Dev: IPython Sphinx directive

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IPython Sphinx Directive

The ipython directive is a stateful ipython shell for embedding in sphinx documents. It knows about standard ipython prompts, and extracts the input and output lines. These prompts will be renumbered starting at 1. The inputs will be fed to an embedded ipython interpreter and the outputs from that interpreter will be inserted as well. For example, code blocks like the following:

.. ipython::

   In [136]: x = 2

   In [137]: x**3
   Out[137]: 8

will be rendered as

.. ipython::

   In [136]: x = 2

   In [137]: x**3
   Out[137]: 8

Note

This tutorial should be read side-by-side with the Sphinx source for this document because otherwise you will see only the rendered output and not the code that generated it. Excepting the example above, we will not in general be showing the literal ReST in this document that generates the rendered output.

The state from previous sessions is stored, and standard error is trapped. At doc build time, ipython's output and std err will be inserted, and prompts will be renumbered. So the prompt below should be renumbered in the rendered docs, and pick up where the block above left off.

.. ipython::

  In [138]: z = x*3   # x is recalled from previous block

  In [139]: z
  Out[139]: 6

  In [140]: print z
  --------> print(z)
  6

  In [141]: q = z[)   # this is a syntax error -- we trap ipy exceptions
  ------------------------------------------------------------
     File "<ipython console>", line 1
       q = z[)   # this is a syntax error -- we trap ipy exceptions
             ^
  SyntaxError: invalid syntax


The embedded interpreter supports some limited markup. For example, you can put comments in your ipython sessions, which are reported verbatim. There are some handy "pseudo-decorators" that let you doctest the output. The inputs are fed to an embedded ipython session and the outputs from the ipython session are inserted into your doc. If the output in your doc and in the ipython session don't match on a doctest assertion, an error will be

.. ipython::

   In [1]: x = 'hello world'

   # this will raise an error if the ipython output is different
   @doctest
   In [2]: x.upper()
   Out[2]: 'HELLO WORLD'

   # some readline features cannot be supported, so we allow
   # "verbatim" blocks, which are dumped in verbatim except prompts
   # are continuously numbered
   @verbatim
   In [3]: x.st<TAB>
   x.startswith  x.strip


Multi-line input is supported.

.. ipython::

   In [130]: url = 'http://ichart.finance.yahoo.com/table.csv?s=CROX\
      .....: &d=9&e=22&f=2009&g=d&a=1&br=8&c=2006&ignore=.csv'

   In [131]: print url.split('&')
   --------> print(url.split('&'))
   ['http://ichart.finance.yahoo.com/table.csv?s=CROX', 'd=9', 'e=22',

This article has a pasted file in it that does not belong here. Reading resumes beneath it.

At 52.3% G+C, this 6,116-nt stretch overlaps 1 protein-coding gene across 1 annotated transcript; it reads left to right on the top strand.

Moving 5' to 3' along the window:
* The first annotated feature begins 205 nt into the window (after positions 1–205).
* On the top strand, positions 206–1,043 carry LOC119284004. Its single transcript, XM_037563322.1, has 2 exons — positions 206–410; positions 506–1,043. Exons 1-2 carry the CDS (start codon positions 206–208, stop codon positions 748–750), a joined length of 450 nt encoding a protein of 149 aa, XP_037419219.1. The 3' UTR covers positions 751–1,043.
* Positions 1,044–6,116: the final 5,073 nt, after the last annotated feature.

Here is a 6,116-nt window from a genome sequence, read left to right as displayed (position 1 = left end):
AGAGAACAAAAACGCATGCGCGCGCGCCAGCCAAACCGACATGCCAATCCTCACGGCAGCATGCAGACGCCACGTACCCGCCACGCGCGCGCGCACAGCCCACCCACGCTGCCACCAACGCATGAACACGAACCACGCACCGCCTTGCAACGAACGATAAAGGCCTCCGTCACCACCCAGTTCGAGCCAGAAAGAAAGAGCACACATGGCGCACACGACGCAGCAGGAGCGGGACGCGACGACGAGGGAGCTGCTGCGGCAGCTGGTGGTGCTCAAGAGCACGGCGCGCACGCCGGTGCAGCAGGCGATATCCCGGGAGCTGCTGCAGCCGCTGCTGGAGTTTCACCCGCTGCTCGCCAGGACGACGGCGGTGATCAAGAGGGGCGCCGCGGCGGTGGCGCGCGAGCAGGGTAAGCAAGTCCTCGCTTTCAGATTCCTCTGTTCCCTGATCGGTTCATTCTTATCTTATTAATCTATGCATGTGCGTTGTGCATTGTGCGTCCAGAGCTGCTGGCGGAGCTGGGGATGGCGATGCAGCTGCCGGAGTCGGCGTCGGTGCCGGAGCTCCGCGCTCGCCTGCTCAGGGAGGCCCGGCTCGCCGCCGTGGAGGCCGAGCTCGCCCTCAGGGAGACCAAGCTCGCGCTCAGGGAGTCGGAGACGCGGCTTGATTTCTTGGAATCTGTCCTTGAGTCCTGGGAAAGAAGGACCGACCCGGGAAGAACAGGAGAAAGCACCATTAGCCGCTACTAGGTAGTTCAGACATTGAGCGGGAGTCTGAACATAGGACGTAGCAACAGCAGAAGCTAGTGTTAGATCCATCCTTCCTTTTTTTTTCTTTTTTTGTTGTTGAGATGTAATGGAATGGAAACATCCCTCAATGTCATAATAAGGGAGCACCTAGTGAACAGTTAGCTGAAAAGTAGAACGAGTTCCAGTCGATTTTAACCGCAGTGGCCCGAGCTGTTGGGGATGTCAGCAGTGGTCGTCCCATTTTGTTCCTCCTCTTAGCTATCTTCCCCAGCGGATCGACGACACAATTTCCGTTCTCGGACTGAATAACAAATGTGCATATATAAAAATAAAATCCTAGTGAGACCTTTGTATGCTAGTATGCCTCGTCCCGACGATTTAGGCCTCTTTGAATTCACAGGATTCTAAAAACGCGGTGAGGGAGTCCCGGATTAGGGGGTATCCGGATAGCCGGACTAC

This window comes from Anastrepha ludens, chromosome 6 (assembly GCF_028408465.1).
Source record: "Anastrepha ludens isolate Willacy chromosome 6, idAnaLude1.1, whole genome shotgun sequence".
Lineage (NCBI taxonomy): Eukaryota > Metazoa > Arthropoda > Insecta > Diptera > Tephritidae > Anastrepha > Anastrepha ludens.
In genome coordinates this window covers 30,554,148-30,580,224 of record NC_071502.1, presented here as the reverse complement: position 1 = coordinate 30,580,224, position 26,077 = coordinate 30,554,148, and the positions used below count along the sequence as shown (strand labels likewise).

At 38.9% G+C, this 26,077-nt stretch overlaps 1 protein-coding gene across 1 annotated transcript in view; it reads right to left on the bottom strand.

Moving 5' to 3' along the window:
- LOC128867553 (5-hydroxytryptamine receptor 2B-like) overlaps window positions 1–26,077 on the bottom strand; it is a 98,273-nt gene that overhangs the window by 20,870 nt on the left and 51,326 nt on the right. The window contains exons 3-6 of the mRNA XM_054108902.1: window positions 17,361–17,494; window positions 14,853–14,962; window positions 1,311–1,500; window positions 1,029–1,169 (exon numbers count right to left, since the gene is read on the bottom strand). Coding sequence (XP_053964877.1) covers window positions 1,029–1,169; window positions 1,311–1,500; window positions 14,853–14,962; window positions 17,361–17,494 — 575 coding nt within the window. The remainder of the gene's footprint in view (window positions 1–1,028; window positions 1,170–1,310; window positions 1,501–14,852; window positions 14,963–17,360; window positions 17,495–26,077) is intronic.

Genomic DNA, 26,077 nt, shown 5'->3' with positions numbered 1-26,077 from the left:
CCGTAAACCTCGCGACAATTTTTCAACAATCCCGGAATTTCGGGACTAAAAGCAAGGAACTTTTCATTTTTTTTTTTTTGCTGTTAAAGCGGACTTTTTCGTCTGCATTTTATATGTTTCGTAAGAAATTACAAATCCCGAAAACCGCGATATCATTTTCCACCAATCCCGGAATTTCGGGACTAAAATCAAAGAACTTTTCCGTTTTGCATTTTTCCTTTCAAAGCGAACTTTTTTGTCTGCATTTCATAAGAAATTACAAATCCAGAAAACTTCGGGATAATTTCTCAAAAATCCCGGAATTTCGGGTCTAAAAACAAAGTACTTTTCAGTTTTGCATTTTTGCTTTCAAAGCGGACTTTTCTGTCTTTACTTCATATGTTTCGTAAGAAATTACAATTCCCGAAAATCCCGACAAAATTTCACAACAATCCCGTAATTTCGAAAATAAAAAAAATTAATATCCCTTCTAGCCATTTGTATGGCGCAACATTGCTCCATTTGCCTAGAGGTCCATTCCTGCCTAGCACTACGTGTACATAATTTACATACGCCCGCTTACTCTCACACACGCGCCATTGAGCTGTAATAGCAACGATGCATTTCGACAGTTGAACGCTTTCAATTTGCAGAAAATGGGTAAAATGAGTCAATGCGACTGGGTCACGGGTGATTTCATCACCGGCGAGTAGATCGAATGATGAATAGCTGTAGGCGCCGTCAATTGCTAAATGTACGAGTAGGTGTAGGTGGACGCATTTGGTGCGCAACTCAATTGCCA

You can do doctesting on multi-line output as well. Just be careful when using non-deterministic inputs like random numbers in the ipython directive, because your inputs are ruin through a live interpreter, so if you are doctesting random output you will get an error. Here we "seed" the random number generator for deterministic output, and we suppress the seed line so it doesn't show up in the rendered output

.. ipython::

   In [133]: import numpy.random

   @suppress
   In [134]: numpy.random.seed(2358)

   @doctest
   In [135]: numpy.random.rand(10,2)
   Out[135]:
   array([[ 0.64524308,  0.59943846],
          [ 0.47102322,  0.8715456 ],
          [ 0.29370834,  0.74776844],
          [ 0.99539577,  0.1313423 ],
          [ 0.16250302,  0.21103583],
          [ 0.81626524,  0.1312433 ],
          [ 0.67338089,  0.72302393],
          [ 0.7566368 ,  0.07033696],
          [ 0.22591016,  0.77731835],
          [ 0.0072729 ,  0.34273127]])


Another demonstration of multi-line input and output

.. ipython::

   In [106]: print x
   --------> print(x)
   jdh

   In [109]: for i in range(10):
      .....:     print i
      .....:
      .....:
   0
   1
   2
   3
   4
   5
   6
   7
   8
   9


Most of the "pseudo-decorators" can be used an options to ipython mode. For example, to setup matplotlib pylab but suppress the output, you can do. When using the matplotlib use directive, it should occur before any import of pylab. This will not show up in the rendered docs, but the commands will be executed in the embedded interpreter and subsequent line numbers will be incremented to reflect the inputs:

.. ipython::
   :suppress:

   In [144]: from pylab import *

   In [145]: ion()
.. ipython::
   :suppress:

   In [144]: from pylab import *

   In [145]: ion()

Likewise, you can set :doctest: or :verbatim: to apply these settings to the entire block. For example,

.. ipython::
   :verbatim:

   In [9]: cd mpl/examples/
   /home/jdhunter/mpl/examples

   In [10]: pwd
   Out[10]: '/home/jdhunter/mpl/examples'


   In [14]: cd mpl/examples/<TAB>
   mpl/examples/animation/        mpl/examples/misc/
   mpl/examples/api/              mpl/examples/mplot3d/
   mpl/examples/axes_grid/        mpl/examples/pylab_examples/
   mpl/examples/event_handling/   mpl/examples/widgets